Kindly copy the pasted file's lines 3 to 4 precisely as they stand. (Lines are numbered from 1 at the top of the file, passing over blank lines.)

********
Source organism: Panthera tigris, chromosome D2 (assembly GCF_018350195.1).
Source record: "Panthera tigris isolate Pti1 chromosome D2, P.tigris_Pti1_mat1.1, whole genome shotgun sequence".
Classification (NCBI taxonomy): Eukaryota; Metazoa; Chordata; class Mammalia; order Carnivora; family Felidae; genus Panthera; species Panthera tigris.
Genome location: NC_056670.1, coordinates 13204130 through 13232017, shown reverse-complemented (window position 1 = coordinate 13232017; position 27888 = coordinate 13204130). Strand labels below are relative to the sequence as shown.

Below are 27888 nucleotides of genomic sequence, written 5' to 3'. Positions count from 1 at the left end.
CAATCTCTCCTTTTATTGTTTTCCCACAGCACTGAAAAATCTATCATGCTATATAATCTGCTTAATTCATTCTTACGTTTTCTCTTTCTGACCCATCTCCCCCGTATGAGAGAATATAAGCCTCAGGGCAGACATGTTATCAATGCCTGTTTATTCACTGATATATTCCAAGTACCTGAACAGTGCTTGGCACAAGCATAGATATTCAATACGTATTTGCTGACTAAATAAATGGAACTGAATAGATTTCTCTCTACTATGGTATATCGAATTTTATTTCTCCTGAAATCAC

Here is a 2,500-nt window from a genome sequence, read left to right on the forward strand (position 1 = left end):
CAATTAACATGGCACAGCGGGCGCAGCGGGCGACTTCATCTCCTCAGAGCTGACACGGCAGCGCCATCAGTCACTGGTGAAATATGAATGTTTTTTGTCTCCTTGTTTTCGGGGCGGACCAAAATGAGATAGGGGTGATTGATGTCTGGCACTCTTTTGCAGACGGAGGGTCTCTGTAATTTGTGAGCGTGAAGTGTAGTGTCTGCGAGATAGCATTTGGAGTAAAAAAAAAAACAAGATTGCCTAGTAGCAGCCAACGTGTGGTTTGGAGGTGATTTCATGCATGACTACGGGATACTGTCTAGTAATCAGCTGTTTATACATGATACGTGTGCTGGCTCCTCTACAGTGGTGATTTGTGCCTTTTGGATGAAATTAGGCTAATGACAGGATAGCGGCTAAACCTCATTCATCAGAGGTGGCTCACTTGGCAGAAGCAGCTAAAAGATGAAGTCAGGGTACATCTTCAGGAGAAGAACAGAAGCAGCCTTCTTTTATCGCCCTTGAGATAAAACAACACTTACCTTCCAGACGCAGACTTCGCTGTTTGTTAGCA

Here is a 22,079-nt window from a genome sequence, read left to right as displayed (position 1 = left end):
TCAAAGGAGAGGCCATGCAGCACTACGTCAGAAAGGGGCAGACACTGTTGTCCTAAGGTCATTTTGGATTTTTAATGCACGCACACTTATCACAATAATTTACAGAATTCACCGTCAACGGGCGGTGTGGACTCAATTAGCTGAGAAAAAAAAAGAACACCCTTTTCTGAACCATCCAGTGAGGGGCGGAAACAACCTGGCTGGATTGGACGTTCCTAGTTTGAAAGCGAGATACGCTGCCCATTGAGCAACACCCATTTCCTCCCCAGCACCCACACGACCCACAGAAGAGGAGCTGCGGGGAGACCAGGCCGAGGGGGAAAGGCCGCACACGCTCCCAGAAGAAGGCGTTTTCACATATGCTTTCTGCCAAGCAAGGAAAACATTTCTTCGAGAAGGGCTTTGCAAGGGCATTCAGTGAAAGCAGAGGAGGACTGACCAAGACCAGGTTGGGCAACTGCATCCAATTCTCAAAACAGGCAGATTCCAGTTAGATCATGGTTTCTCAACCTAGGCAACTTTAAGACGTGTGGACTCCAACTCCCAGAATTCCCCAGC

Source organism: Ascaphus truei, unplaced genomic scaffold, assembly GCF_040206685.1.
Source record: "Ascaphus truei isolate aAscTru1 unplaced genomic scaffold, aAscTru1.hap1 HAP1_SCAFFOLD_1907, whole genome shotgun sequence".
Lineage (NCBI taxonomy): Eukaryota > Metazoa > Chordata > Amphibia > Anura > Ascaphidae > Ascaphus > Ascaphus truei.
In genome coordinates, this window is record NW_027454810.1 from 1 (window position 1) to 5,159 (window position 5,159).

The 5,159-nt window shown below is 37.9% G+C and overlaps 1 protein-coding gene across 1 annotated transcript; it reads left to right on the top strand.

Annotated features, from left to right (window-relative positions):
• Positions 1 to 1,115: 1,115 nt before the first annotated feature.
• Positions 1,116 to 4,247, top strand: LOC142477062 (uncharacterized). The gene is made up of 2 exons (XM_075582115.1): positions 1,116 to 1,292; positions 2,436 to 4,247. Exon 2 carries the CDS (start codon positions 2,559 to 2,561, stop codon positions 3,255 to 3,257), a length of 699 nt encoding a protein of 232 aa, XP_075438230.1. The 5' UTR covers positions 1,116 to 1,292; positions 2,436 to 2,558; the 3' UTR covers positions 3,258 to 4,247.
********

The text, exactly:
Classification (NCBI taxonomy): Eukaryota; Metazoa; Chordata; class Mammalia; order Carnivora; family Felidae; genus Panthera; species Panthera tigris.
Genome location: NC_056670.1, coordinates 13204130 through 13232017, shown reverse-complemented (window position 1 = coordinate 13232017; position 27888 = coordinate 13204130). Strand labels below are relative to the sequence as shown.